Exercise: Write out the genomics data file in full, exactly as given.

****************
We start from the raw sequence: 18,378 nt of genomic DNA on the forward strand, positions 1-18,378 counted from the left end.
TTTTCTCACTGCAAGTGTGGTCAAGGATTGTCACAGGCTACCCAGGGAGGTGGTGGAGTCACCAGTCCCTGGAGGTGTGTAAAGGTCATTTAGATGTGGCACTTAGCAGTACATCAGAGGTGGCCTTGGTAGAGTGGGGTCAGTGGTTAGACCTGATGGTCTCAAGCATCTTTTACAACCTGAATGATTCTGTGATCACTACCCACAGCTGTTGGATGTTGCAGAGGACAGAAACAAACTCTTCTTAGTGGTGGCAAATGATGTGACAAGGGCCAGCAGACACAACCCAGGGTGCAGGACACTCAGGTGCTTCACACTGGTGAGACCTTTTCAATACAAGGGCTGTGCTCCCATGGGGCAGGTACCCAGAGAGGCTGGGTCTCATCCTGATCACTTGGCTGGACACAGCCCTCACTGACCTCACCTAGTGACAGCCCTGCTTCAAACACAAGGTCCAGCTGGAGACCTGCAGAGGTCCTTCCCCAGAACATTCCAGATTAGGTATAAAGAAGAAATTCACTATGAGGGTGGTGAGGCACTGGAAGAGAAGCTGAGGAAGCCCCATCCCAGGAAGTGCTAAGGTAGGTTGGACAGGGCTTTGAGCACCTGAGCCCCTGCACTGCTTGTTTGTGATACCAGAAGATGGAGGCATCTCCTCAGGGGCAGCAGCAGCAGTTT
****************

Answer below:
We start from the raw sequence: 18,378 nt of genomic DNA on the forward strand, positions 1-18,378 counted from the left end.
TTTTCTCACTGCAAGTGTGGTCAAGGATTGTCACAGGCTACCCAGGGAGGTGGTGGAGTCACCAGTCCCTGGAGGTGTGTAAAGGTCATTTAGATGTGGCACTTAGCAGTACATCAGAGGTGGCCTTGGTAGAGTGGGGTCAGTGGTTAGACCTGATGGTCTCAAGCATCTTTTACAACCTGAATGATTCTGTGATCACTACCCACAGCTGTTGGATGTTGCAGAGGACAGAAACAAACTCTTCTTAGTGGTGGCAAATGATGTGACAAGGGCCAGCAGACACAACCCAGGGTGCAGGACACTCAGGTGCTTCACACTGGTGAGACCTTTTCAATACAAGGGCTGTGCTCCCATGGGGCAGGTACCCAGAGAGGCTGGGTCTCATCCTGATCACTTGGCTGGACACAGCCCTCACTGACCTCACCTAGTGACAGCCCTGCTTCAAACACAAGGTCCAGCTGGAGACCTGCAGAGGTCCTTCCCCAGAACATTCCAGATTAGGTATAAAGAAGAAATTCACTATGAGGGTGGTGAGGCACTGGAAGAGAAGCTGAGGAAGCCCCATCCCAGGAAGTGCTAAGGTAGGTTGGACAGGGCTTTGAGCACCTGAGCCCCTGCACTGCTTGTTTGTGATACCAGAAGATGGAGGCATCTCCTCAGGGGCAGCAGCAGCAGTTT